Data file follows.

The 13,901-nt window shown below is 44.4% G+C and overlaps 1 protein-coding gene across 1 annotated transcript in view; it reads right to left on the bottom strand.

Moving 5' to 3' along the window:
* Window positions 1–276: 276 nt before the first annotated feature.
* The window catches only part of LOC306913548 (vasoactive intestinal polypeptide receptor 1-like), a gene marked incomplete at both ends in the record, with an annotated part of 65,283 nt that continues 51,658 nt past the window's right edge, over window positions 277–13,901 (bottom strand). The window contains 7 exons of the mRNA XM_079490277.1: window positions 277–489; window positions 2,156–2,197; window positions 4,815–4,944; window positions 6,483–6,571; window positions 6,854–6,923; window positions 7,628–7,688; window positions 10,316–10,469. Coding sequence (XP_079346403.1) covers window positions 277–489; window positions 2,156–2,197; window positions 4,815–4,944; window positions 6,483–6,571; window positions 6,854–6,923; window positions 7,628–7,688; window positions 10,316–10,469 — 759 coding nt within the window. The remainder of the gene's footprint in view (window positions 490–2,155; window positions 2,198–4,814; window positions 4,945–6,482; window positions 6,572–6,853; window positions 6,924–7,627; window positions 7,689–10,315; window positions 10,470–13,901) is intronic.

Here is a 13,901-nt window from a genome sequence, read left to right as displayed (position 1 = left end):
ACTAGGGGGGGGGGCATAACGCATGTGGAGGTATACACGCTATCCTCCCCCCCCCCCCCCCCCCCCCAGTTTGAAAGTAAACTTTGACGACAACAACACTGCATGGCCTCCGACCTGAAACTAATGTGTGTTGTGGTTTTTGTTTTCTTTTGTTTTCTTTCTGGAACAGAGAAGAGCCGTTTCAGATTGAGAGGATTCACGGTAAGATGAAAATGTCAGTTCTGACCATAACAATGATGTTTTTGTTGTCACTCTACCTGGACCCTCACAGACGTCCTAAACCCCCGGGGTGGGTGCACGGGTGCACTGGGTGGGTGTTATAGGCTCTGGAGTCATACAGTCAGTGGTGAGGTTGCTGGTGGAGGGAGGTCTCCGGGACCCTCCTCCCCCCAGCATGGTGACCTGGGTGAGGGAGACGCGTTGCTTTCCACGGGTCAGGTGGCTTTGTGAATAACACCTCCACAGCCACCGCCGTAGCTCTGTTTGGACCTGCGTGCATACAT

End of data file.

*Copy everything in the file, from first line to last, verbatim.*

The 13,901-nt window shown below is 44.4% G+C and overlaps 1 protein-coding gene across 1 annotated transcript in view; it reads right to left on the bottom strand.

Moving 5' to 3' along the window:
* Window positions 1–276: 276 nt before the first annotated feature.
* The window catches only part of LOC306913548 (vasoactive intestinal polypeptide receptor 1-like), a gene marked incomplete at both ends in the record, with an annotated part of 65,283 nt that continues 51,658 nt past the window's right edge, over window positions 277–13,901 (bottom strand). The window contains 7 exons of the mRNA XM_079490277.1: window positions 277–489; window positions 2,156–2,197; window positions 4,815–4,944; window positions 6,483–6,571; window positions 6,854–6,923; window positions 7,628–7,688; window positions 10,316–10,469. Coding sequence (XP_079346403.1) covers window positions 277–489; window positions 2,156–2,197; window positions 4,815–4,944; window positions 6,483–6,571; window positions 6,854–6,923; window positions 7,628–7,688; window positions 10,316–10,469 — 759 coding nt within the window. The remainder of the gene's footprint in view (window positions 490–2,155; window positions 2,198–4,814; window positions 4,945–6,482; window positions 6,572–6,853; window positions 6,924–7,627; window positions 7,689–10,315; window positions 10,470–13,901) is intronic.

Here is a 13,901-nt window from a genome sequence, read left to right as displayed (position 1 = left end):
ACTAGGGGGGGGGGCATAACGCATGTGGAGGTATACACGCTATCCTCCCCCCCCCCCCCCCCCCCCCAGTTTGAAAGTAAACTTTGACGACAACAACACTGCATGGCCTCCGACCTGAAACTAATGTGTGTTGTGGTTTTTGTTTTCTTTTGTTTTCTTTCTGGAACAGAGAAGAGCCGTTTCAGATTGAGAGGATTCACGGTAAGATGAAAATGTCAGTTCTGACCATAACAATGATGTTTTTGTTGTCACTCTACCTGGACCCTCACAGACGTCCTAAACCCCCGGGGTGGGTGCACGGGTGCACTGGGTGGGTGTTATAGGCTCTGGAGTCATACAGTCAGTGGTGAGGTTGCTGGTGGAGGGAGGTCTCCGGGACCCTCCTCCCCCCAGCATGGTGACCTGGGTGAGGGAGACGCGTTGCTTTCCACGGGTCAGGTGGCTTTGTGAATAACACCTCCACAGCCACCGCCGTAGCTCTGTTTGGACCTGCGTGCATACAT